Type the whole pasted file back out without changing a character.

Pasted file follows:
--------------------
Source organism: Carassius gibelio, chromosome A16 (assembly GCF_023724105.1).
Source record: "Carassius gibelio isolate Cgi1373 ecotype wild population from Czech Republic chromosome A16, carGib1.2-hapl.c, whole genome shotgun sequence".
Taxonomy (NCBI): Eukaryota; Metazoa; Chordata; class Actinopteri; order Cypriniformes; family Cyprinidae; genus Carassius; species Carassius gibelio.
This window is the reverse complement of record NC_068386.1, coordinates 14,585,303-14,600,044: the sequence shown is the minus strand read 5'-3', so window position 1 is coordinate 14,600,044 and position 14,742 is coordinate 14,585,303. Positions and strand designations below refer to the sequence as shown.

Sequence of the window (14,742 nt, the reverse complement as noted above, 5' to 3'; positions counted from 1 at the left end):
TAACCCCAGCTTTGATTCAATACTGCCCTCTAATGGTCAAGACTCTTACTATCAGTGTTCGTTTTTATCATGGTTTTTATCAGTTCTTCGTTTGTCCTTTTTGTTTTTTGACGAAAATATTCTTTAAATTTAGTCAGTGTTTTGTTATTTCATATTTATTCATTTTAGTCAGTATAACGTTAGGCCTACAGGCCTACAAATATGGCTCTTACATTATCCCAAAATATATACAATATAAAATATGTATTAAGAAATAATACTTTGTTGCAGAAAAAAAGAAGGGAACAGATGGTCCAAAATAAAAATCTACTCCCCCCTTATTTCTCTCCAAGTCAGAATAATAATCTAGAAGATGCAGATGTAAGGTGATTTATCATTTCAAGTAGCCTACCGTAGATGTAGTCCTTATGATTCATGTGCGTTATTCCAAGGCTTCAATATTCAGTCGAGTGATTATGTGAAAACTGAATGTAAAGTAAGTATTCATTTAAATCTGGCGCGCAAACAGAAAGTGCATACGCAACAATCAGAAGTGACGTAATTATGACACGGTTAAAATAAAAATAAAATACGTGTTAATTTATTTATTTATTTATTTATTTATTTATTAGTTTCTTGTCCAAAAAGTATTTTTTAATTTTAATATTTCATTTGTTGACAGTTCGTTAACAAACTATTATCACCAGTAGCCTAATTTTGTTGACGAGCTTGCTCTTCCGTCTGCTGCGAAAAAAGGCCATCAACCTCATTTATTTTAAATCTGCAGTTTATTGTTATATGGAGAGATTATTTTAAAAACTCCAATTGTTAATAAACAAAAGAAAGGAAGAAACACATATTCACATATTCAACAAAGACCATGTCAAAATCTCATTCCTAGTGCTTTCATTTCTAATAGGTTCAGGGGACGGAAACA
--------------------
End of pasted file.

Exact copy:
Source organism: Carassius gibelio, chromosome A16 (assembly GCF_023724105.1).
Source record: "Carassius gibelio isolate Cgi1373 ecotype wild population from Czech Republic chromosome A16, carGib1.2-hapl.c, whole genome shotgun sequence".
Taxonomy (NCBI): Eukaryota; Metazoa; Chordata; class Actinopteri; order Cypriniformes; family Cyprinidae; genus Carassius; species Carassius gibelio.
This window is the reverse complement of record NC_068386.1, coordinates 14,585,303-14,600,044: the sequence shown is the minus strand read 5'-3', so window position 1 is coordinate 14,600,044 and position 14,742 is coordinate 14,585,303. Positions and strand designations below refer to the sequence as shown.

Sequence of the window (14,742 nt, the reverse complement as noted above, 5' to 3'; positions counted from 1 at the left end):
TAACCCCAGCTTTGATTCAATACTGCCCTCTAATGGTCAAGACTCTTACTATCAGTGTTCGTTTTTATCATGGTTTTTATCAGTTCTTCGTTTGTCCTTTTTGTTTTTTGACGAAAATATTCTTTAAATTTAGTCAGTGTTTTGTTATTTCATATTTATTCATTTTAGTCAGTATAACGTTAGGCCTACAGGCCTACAAATATGGCTCTTACATTATCCCAAAATATATACAATATAAAATATGTATTAAGAAATAATACTTTGTTGCAGAAAAAAAGAAGGGAACAGATGGTCCAAAATAAAAATCTACTCCCCCCTTATTTCTCTCCAAGTCAGAATAATAATCTAGAAGATGCAGATGTAAGGTGATTTATCATTTCAAGTAGCCTACCGTAGATGTAGTCCTTATGATTCATGTGCGTTATTCCAAGGCTTCAATATTCAGTCGAGTGATTATGTGAAAACTGAATGTAAAGTAAGTATTCATTTAAATCTGGCGCGCAAACAGAAAGTGCATACGCAACAATCAGAAGTGACGTAATTATGACACGGTTAAAATAAAAATAAAATACGTGTTAATTTATTTATTTATTTATTTATTTATTTATTAGTTTCTTGTCCAAAAAGTATTTTTTAATTTTAATATTTCATTTGTTGACAGTTCGTTAACAAACTATTATCACCAGTAGCCTAATTTTGTTGACGAGCTTGCTCTTCCGTCTGCTGCGAAAAAAGGCCATCAACCTCATTTATTTTAAATCTGCAGTTTATTGTTATATGGAGAGATTATTTTAAAAACTCCAATTGTTAATAAACAAAAGAAAGGAAGAAACACATATTCACATATTCAACAAAGACCATGTCAAAATCTCATTCCTAGTGCTTTCATTTCTAATAGGTTCAGGGGACGGAAACA